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 Melon Production for Exportation – Ceará – Brazil

Source: http://www.carlosescossia.com

Looking for work is tough in a marketplace where job openings are scarce. Extra earnings from private English lessons and Portuguese/English translations, done in the evenings after work, were insufficient to cover my shortfall. I considered moving my sons to a less expensive private school, but one of their teachers advised me against the move. My older son begged to stay.

I submitted job applications to all the major exporters in Fortaleza. No response. Then a friend told me of an opening for an Import/Export Analyst at a medium-sized melon producer and exporter. The company’s administrative office was within walking distance from my sons’ school. Perfect, I thought.

Two days later, I waited in the company’s front office for a job interview at 2:00 p.m. The Commercial Director, an international trade professional from Southeast Brazil, interviewed me in fluent English. At the end of the interview, I had to complete a written English test, as well as compose and type a response to a letter from an overseas client.

After I completed the test, he took me to the office of the Finance Director who spoke with me only in Portuguese.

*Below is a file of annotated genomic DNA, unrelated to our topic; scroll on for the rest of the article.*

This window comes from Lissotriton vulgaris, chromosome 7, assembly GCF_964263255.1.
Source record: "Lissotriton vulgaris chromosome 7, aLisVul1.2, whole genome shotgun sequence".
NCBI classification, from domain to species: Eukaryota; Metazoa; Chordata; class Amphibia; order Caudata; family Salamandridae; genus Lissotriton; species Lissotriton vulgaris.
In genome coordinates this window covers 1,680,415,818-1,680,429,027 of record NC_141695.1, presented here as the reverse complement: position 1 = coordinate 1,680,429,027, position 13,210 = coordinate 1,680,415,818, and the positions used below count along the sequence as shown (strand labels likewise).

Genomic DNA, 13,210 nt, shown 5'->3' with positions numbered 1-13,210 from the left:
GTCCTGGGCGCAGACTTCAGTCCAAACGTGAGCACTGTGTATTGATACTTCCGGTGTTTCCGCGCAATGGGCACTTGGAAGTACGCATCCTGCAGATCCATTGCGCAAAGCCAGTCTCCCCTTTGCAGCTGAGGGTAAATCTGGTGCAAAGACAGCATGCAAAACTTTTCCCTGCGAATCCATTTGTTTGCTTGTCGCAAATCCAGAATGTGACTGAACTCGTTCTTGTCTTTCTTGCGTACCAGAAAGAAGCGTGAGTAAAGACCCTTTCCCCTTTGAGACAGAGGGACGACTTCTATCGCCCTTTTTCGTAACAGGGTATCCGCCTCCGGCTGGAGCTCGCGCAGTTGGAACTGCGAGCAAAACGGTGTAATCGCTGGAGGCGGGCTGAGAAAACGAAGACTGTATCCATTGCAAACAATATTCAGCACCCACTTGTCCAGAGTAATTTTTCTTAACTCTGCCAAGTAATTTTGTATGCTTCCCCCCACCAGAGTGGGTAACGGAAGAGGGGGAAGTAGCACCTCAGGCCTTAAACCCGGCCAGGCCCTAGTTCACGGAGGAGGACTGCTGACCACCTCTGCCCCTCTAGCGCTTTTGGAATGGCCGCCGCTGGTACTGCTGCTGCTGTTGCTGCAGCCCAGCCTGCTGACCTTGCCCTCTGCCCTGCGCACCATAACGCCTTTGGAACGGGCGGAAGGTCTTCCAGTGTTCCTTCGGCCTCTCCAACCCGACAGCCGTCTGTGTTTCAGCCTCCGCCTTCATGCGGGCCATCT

Following the second interview, I waited in the front office for a meeting with the owner and President of the company. During my half-hour or so wait, the company driver pummeled me with questions. (Brazilians are friendly people who enjoy talking with strangers.)

The Commercial Director accompanied me to the President’s office. The President, a man in his late forties, filled the large chair behind the desk. We chatted about my impressions of Brazil.

When I left the one-story house converted into offices, the sun had already disappeared.

A week later, the Commercial Director called with the news: the job was mine.

On joining the company, I shared an office with the Import-Export Manager and his assistant. While his assistant took care of the import-export documentation, the Import-Export Manager spent most of his time at the port, airport or the banks.

For one month, I worked with the Commercial Director in handling overseas orders, queries, and accounts for shipments of fresh melons on consignment. After he left to set up offices in London and Rotterdam, I became his link with the Fortaleza office and the company’s two melon farms.

I had completed three months with the company the day the President informed me that the Import-Export Manager was no longer a member of the staff. “You are taking over his responsibilities,” the President told me. This was an unexpected development.

No wonder they put me through the grind during the job interviews, I thought on my way to pick up my sons at school later that evening.

In the months ahead, I had a lot to learn…and fast.

In small- and medium-sized companies, job candidates not only have opportunities to grow as professionals, but also the chance to make a difference in a company’s success.

Be the difference.

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